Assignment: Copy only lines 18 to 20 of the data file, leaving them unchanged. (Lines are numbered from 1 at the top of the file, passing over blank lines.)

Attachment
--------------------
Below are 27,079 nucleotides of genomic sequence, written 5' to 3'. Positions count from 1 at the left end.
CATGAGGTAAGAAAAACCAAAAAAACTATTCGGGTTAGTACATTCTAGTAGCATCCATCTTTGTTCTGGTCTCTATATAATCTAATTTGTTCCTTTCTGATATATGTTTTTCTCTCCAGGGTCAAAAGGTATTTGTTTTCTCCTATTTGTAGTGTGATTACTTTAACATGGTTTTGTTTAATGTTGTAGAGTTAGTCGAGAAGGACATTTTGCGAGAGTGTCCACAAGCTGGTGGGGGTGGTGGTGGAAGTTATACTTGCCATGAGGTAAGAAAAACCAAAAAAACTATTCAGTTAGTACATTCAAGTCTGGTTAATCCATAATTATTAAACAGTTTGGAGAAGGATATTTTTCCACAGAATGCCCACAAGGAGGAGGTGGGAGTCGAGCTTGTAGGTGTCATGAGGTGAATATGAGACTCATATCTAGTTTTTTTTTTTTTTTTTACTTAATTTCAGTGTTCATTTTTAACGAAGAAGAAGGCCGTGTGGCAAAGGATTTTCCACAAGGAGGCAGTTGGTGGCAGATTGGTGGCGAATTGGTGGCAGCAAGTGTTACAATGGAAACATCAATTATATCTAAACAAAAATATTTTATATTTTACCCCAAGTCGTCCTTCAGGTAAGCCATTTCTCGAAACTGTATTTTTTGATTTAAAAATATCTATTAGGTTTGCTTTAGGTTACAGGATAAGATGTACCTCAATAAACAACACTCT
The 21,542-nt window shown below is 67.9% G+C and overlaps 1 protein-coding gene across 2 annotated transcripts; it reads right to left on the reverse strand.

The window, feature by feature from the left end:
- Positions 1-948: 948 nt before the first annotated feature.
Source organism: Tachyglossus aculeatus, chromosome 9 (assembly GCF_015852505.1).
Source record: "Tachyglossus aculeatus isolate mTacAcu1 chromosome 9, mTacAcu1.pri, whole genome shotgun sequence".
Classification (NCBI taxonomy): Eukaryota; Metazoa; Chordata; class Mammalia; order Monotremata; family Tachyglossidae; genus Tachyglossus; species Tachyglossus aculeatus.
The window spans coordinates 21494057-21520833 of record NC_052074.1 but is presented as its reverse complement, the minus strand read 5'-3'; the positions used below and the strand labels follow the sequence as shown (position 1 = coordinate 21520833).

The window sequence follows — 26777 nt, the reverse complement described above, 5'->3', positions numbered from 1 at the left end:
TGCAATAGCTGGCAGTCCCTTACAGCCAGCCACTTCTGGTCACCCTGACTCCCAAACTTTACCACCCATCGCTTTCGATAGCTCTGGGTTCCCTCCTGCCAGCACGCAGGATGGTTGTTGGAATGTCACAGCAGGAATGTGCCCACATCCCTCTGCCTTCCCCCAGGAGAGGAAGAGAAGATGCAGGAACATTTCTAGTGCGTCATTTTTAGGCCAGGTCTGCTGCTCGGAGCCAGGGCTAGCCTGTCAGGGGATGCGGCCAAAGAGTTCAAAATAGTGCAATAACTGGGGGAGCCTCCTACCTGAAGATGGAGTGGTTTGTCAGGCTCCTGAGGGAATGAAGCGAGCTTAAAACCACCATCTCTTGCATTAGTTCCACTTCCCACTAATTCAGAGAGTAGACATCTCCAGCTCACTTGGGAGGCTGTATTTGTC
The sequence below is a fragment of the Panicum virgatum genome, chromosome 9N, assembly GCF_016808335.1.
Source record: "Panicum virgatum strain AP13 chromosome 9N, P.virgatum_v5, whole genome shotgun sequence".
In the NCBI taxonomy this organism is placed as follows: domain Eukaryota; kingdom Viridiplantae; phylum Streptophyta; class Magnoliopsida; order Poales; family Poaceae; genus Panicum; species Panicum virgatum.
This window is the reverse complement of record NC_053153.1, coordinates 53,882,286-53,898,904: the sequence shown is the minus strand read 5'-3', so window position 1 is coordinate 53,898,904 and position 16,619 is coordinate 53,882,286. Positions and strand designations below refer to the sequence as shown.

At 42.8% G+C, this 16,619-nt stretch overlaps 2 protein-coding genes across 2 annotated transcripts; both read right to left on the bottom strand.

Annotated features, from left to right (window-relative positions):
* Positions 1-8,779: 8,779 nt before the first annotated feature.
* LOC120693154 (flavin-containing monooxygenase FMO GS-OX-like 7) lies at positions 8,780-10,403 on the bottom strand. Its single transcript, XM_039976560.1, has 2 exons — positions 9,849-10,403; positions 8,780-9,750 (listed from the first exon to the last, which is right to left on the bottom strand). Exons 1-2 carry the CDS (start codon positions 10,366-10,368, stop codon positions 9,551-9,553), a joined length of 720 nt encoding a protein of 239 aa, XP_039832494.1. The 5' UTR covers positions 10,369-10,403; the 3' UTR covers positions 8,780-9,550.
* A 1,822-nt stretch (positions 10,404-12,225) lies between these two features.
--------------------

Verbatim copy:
* Positions 1-8,779: 8,779 nt before the first annotated feature.
* LOC120693154 (flavin-containing monooxygenase FMO GS-OX-like 7) lies at positions 8,780-10,403 on the bottom strand. Its single transcript, XM_039976560.1, has 2 exons — positions 9,849-10,403; positions 8,780-9,750 (listed from the first exon to the last, which is right to left on the bottom strand). Exons 1-2 carry the CDS (start codon positions 10,366-10,368, stop codon positions 9,551-9,553), a joined length of 720 nt encoding a protein of 239 aa, XP_039832494.1. The 5' UTR covers positions 10,369-10,403; the 3' UTR covers positions 8,780-9,550.
* A 1,822-nt stretch (positions 10,404-12,225) lies between these two features.